Little boy playing mathematics wooden toy at nursery

How to Build Your Child’s Executive Function Skill

By Rachael Katz, MS, Ed and Helen Shwe Hadani, PhD, coauthors of The Emotionally Intelligent Child

As early childhood educators and researchers, Helen and I spend a lot of time thinking about how to explain a child’s development to parents and caregivers. To understand how much parents and caregivers know about child development, we often ask them what they want for their child—to do well in school, get along with others, to be resilient. Over the years, one response has eclipsed the others—parents say they want their child to be a happy and kind person. In essence, they want to build their child’s executive funtion skills. From this answer, we ask, what does a parent need to know about a child’s social and emotional development? Here’s what we often tell parents.

The skill of managing one’s emotions is linked to executive function (EF)—a host of skills that that help us plan and prioritize, balance workflow, and set and achieve goals. While EF skills are often discussed in relation to traditional learning environments, such as school, these skills also help to manage emotions and interactions with others. We use these skills when working with others to take turns, share ideas, and be a part of a team. We also use EF skills to regulate our thoughts and feelings to make sure we are kind to ourselves and others.

Here’s a way to think about EF skills to help parents understand the development of EF skills in relation to social behavior and how children use them:

· Inhibition or self-control helps children make decisions by resisting impulses to do something that they would later regret. In social settings, this requires your child to resist acting according to their first instinct because that action may impact someone else negatively. So, when Thomas (three years old) resists hitting the child that is sitting on his favorite swing at the playground, he is refining his EF skills.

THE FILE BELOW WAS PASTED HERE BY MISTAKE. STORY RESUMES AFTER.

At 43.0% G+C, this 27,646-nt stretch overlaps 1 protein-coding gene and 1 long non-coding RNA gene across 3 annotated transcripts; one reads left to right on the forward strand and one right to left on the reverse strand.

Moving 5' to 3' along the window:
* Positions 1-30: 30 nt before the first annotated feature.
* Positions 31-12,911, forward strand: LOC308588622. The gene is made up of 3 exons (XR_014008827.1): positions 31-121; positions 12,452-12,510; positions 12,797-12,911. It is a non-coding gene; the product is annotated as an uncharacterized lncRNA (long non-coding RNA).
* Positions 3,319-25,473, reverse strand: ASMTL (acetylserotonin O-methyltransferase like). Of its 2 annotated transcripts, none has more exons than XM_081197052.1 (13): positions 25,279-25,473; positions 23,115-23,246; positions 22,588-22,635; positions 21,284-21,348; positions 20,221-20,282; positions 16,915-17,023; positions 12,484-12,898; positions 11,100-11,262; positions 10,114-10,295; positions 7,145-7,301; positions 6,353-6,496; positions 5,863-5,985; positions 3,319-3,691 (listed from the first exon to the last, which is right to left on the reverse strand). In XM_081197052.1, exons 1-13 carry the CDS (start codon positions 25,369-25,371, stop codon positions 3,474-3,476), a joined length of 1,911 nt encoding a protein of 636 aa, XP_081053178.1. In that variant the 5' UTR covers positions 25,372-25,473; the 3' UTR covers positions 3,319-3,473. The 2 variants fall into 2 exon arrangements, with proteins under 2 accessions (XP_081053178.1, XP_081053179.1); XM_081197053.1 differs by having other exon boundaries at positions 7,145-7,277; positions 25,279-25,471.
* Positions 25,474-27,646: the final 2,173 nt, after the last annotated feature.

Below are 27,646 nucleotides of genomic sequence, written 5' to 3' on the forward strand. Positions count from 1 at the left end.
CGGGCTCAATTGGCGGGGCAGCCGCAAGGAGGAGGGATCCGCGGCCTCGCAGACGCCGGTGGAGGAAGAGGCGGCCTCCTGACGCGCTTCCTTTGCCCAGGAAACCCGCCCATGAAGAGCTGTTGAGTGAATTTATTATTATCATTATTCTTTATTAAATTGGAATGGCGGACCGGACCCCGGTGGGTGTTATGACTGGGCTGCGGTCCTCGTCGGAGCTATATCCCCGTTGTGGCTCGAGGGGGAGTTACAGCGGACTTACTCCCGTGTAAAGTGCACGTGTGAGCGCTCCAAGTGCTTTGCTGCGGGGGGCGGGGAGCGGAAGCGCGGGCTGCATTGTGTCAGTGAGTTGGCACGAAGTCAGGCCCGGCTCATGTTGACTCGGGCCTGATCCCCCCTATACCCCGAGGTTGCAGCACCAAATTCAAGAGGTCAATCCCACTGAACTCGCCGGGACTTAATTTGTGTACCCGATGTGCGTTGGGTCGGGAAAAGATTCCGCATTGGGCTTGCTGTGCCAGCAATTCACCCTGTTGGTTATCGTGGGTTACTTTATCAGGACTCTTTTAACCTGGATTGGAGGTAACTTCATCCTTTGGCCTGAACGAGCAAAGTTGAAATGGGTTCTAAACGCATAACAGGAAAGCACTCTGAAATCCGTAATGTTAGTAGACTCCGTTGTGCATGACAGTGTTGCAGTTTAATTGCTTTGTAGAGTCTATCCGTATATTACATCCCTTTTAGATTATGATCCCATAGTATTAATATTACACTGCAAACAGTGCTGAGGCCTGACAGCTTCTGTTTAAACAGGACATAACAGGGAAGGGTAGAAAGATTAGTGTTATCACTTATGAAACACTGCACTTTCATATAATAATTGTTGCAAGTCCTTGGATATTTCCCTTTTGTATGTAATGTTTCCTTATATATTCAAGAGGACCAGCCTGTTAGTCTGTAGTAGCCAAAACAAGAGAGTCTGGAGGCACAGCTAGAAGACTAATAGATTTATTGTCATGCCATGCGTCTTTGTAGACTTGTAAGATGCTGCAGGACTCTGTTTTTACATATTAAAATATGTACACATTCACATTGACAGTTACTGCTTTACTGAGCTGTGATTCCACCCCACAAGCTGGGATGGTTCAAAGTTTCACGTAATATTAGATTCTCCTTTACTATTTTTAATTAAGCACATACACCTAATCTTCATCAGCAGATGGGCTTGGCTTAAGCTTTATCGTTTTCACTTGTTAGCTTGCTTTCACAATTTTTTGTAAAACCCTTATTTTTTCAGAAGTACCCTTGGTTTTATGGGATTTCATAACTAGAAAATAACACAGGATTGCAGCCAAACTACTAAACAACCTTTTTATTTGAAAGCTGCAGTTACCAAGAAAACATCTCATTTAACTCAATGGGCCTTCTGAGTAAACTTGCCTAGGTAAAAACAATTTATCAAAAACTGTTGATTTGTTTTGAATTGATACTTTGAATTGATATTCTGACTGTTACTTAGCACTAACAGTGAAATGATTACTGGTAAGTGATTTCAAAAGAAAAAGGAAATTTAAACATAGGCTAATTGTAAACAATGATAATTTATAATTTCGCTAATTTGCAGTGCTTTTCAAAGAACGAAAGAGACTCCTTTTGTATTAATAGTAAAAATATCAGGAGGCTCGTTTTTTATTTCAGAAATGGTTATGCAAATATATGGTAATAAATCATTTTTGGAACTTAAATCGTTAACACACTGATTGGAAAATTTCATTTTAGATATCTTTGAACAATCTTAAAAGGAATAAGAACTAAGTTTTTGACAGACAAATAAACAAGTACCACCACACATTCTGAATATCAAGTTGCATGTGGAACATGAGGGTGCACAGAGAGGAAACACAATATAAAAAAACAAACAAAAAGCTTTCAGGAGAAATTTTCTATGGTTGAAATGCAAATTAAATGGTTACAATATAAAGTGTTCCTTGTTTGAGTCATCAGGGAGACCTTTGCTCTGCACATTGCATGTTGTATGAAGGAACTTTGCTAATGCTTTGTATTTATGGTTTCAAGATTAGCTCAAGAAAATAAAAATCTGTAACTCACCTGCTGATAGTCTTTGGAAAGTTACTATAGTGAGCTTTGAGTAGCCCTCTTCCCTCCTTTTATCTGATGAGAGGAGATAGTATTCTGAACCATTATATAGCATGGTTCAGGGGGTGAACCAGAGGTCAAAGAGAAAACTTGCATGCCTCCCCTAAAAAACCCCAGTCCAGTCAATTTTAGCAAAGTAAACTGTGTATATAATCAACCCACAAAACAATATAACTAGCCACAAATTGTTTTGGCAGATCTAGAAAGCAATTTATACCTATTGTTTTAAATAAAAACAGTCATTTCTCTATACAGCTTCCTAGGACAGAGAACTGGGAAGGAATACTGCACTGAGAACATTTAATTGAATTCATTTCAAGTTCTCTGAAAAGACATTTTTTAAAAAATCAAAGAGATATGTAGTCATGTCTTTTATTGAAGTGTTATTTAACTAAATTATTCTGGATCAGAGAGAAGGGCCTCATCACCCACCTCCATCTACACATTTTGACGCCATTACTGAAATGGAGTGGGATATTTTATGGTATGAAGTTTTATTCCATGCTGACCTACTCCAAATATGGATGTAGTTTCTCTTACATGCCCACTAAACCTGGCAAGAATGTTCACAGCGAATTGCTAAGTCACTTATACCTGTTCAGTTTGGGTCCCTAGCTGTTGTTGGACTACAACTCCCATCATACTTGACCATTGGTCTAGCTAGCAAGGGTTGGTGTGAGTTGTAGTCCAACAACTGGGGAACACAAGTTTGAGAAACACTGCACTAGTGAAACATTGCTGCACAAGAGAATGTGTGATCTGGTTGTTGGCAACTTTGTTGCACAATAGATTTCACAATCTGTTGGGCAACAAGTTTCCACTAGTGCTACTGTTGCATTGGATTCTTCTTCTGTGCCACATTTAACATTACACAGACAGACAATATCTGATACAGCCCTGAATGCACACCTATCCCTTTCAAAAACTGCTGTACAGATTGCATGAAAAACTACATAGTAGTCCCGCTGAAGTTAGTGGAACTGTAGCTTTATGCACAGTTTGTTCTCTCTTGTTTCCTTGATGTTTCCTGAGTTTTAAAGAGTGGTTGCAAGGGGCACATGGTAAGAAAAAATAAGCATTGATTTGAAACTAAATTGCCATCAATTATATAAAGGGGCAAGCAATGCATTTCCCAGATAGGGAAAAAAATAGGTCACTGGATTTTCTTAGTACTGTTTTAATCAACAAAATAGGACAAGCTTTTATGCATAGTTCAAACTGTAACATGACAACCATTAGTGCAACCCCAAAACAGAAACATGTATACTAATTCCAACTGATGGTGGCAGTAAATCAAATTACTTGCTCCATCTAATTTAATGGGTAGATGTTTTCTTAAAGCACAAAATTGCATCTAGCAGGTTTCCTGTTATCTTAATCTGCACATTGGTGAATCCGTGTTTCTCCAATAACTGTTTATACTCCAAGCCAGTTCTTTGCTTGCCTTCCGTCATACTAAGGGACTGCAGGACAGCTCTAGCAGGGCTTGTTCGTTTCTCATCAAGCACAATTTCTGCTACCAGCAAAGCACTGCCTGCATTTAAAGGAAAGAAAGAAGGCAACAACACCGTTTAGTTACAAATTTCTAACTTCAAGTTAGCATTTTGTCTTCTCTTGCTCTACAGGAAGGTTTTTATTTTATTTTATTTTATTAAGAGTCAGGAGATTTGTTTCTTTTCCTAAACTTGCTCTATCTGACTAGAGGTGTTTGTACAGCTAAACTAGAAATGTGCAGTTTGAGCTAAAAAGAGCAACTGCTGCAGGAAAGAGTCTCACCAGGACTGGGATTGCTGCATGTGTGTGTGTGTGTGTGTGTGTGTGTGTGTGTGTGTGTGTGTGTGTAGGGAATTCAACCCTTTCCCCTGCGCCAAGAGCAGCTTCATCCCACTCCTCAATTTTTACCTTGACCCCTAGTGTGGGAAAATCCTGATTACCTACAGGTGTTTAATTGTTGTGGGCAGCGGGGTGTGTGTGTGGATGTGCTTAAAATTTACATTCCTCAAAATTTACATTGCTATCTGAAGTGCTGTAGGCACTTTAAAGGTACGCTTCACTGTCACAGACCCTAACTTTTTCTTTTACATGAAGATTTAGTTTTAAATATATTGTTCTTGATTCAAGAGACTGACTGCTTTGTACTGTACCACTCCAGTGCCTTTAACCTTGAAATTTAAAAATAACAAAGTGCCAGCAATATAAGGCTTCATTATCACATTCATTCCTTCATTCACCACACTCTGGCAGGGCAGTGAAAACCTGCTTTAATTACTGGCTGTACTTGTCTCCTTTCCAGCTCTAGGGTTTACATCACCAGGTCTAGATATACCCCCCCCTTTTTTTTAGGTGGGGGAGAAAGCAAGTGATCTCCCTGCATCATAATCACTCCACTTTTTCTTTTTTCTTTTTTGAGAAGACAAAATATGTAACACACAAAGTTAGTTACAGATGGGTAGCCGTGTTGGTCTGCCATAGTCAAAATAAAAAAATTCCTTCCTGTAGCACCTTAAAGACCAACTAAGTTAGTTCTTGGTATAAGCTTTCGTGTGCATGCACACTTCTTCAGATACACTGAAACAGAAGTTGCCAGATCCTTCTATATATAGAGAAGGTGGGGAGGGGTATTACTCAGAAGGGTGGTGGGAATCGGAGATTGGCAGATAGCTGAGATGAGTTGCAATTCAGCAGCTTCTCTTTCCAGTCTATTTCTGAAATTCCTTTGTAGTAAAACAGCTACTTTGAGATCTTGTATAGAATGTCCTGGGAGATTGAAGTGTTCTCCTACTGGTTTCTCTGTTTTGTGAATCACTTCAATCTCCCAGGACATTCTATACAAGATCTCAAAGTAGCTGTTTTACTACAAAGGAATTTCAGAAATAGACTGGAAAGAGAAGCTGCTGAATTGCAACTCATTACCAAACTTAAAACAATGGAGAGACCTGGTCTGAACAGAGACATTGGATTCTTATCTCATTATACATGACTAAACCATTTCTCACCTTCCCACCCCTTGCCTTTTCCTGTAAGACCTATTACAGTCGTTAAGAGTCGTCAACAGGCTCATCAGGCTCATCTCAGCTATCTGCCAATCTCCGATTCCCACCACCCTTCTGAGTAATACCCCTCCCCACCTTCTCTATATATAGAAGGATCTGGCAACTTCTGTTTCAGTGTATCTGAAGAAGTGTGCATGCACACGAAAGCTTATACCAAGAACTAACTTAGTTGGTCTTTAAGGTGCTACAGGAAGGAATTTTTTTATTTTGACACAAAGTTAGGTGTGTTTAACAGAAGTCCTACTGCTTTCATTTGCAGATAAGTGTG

· Cognitive flexibility—sometimes referred to as “thinking outside the box”—is closely linked with creativity and problem-solving, and allows your child to consider different perspectives and strategies. This requires adjusting to the demands of relationships, which by nature are constantly shifting. For example, Susan is playing with Mira and Katie. Susan wants to be a butterfly, but her friends insist that she pretends to be a puppy. Susan carefully navigates the social situation by suggesting that they play flying puppies with butterfly wings. The three girls love the idea!

· Working memory allows your child to hold and mentally manipulate information in their mind and make connections between seemingly unrelated things. Charlie and Brian were making cupcakes for the bake sale. Brian could not recall how many eggs were needed in the recipe, so Charlie came up with a jingle to help Brian remember. Brian was grateful for Charlie’s help and relieved that his friend didn’t make fun of him.

· Focus or attention is critical for achieving both short- and long-term goals, and is essential for observing social interactions to anticipate how someone might respond. Arlie’s soccer team made it to the semifinals. It was her first time in a tournament, and she was nervous. She wasn’t sure if she could play with the butterflies in her stomach but when she got on the field, she focused her attention on defending and passing accurately. In the end, she assisted with making the winning goal.